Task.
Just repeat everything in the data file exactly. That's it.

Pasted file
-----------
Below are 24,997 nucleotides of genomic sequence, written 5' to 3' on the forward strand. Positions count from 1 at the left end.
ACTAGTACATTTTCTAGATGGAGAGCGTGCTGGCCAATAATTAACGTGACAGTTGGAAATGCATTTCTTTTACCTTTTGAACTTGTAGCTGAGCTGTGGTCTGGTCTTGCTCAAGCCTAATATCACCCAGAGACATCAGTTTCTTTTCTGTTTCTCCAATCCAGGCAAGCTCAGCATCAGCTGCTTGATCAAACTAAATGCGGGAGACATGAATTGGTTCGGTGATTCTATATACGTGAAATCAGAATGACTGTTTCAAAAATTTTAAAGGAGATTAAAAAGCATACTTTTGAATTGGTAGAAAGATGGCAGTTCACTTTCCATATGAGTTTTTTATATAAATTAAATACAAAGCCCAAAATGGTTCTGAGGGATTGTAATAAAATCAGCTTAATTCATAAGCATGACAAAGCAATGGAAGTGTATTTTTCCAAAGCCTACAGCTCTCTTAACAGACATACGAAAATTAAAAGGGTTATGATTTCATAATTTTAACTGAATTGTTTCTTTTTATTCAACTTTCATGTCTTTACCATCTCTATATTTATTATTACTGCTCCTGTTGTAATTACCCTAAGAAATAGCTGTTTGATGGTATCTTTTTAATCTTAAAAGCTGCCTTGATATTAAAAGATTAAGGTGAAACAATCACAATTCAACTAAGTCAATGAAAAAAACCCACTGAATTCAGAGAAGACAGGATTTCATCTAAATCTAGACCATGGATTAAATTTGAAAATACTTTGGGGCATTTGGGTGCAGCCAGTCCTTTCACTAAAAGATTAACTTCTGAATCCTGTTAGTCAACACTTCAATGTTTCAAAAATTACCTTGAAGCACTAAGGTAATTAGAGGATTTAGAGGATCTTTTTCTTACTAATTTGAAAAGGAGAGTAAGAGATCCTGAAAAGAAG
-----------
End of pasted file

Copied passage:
Below are 24,997 nucleotides of genomic sequence, written 5' to 3' on the forward strand. Positions count from 1 at the left end.
ACTAGTACATTTTCTAGATGGAGAGCGTGCTGGCCAATAATTAACGTGACAGTTGGAAATGCATTTCTTTTACCTTTTGAACTTGTAGCTGAGCTGTGGTCTGGTCTTGCTCAAGCCTAATATCACCCAGAGACATCAGTTTCTTTTCTGTTTCTCCAATCCAGGCAAGCTCAGCATCAGCTGCTTGATCAAACTAAATGCGGGAGACATGAATTGGTTCGGTGATTCTATATACGTGAAATCAGAATGACTGTTTCAAAAATTTTAAAGGAGATTAAAAAGCATACTTTTGAATTGGTAGAAAGATGGCAGTTCACTTTCCATATGAGTTTTTTATATAAATTAAATACAAAGCCCAAAATGGTTCTGAGGGATTGTAATAAAATCAGCTTAATTCATAAGCATGACAAAGCAATGGAAGTGTATTTTTCCAAAGCCTACAGCTCTCTTAACAGACATACGAAAATTAAAAGGGTTATGATTTCATAATTTTAACTGAATTGTTTCTTTTTATTCAACTTTCATGTCTTTACCATCTCTATATTTATTATTACTGCTCCTGTTGTAATTACCCTAAGAAATAGCTGTTTGATGGTATCTTTTTAATCTTAAAAGCTGCCTTGATATTAAAAGATTAAGGTGAAACAATCACAATTCAACTAAGTCAATGAAAAAAACCCACTGAATTCAGAGAAGACAGGATTTCATCTAAATCTAGACCATGGATTAAATTTGAAAATACTTTGGGGCATTTGGGTGCAGCCAGTCCTTTCACTAAAAGATTAACTTCTGAATCCTGTTAGTCAACACTTCAATGTTTCAAAAATTACCTTGAAGCACTAAGGTAATTAGAGGATTTAGAGGATCTTTTTCTTACTAATTTGAAAAGGAGAGTAAGAGATCCTGAAAAGAAG